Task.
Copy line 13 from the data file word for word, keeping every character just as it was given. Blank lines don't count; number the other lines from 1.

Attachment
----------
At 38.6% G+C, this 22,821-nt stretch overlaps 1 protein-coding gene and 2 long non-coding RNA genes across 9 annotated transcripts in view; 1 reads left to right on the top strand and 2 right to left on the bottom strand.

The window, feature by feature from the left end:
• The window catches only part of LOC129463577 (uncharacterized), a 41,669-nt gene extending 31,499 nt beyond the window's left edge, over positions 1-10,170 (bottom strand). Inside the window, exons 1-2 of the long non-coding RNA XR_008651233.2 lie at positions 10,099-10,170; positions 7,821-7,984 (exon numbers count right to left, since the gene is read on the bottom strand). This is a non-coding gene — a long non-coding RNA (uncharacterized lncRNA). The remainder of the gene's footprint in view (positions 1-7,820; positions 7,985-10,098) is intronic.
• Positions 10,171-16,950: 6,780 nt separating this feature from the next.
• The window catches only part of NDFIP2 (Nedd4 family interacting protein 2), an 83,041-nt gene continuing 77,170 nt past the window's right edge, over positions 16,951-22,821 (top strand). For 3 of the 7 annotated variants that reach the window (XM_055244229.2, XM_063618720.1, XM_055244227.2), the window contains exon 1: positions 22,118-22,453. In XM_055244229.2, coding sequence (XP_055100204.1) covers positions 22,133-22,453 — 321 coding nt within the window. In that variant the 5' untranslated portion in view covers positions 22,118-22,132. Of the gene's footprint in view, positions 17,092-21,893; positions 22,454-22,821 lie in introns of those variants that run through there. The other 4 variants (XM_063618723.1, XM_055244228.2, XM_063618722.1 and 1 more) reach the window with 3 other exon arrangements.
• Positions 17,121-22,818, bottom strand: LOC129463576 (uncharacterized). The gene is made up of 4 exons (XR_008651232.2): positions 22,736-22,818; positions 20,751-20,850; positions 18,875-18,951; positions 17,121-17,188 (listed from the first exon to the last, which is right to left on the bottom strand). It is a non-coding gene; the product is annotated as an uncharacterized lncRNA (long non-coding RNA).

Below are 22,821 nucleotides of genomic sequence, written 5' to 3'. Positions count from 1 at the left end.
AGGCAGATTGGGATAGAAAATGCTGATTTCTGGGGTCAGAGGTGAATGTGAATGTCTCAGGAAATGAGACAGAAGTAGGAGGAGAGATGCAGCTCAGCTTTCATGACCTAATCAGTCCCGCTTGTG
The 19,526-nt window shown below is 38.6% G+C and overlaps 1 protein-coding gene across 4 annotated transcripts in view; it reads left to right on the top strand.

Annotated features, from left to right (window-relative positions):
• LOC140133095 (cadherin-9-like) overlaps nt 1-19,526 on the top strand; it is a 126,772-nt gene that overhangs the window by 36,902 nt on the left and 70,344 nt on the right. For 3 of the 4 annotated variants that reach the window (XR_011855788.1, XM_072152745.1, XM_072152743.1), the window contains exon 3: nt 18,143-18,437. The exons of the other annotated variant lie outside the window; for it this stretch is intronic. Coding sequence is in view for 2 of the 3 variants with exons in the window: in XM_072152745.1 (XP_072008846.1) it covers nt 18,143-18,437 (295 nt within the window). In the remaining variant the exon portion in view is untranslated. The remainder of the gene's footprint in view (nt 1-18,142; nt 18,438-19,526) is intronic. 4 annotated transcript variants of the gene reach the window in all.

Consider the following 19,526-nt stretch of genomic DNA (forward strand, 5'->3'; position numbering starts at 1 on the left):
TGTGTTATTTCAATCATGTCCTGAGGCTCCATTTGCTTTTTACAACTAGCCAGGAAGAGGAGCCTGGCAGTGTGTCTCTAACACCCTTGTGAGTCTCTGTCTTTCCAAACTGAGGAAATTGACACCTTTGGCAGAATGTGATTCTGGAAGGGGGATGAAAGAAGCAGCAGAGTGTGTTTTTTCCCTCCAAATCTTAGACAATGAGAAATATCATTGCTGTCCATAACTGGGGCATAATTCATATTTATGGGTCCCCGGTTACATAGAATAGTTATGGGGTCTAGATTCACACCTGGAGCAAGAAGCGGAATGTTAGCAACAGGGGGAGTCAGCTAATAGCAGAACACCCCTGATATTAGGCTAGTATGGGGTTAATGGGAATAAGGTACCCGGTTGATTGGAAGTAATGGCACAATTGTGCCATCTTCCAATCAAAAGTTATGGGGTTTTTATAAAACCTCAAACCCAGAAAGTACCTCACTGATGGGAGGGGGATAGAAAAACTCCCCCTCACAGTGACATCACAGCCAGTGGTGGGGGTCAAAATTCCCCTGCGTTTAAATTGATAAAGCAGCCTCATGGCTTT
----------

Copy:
TGTGTTATTTCAATCATGTCCTGAGGCTCCATTTGCTTTTTACAACTAGCCAGGAAGAGGAGCCTGGCAGTGTGTCTCTAACACCCTTGTGAGTCTCTGTCTTTCCAAACTGAGGAAATTGACACCTTTGGCAGAATGTGATTCTGGAAGGGGGATGAAAGAAGCAGCAGAGTGTGTTTTTTCCCTCCAAATCTTAGACAATGAGAAATATCATTGCTGTCCATAACTGGGGCATAATTCATATTTATGGGTCCCCGGTTACATAGAATAGTTATGGGGTCTAGATTCACACCTGGAGCAAGAAGCGGAATGTTAGCAACAGGGGGAGTCAGCTAATAGCAGAACACCCCTGATATTAGGCTAGTATGGGGTTAATGGGAATAAGGTACCCGGTTGATTGGAAGTAATGGCACAATTGTGCCATCTTCCAATCAAAAGTTATGGGGTTTTTATAAAACCTCAAACCCAGAAAGTACCTCACTGATGGGAGGGGGATAGAAAAACTCCCCCTCACAGTGACATCACAGCCAGTGGTGGGGGTCAAAATTCCCCTGCGTTTAAATTGATAAAGCAGCCTCATGGCTTT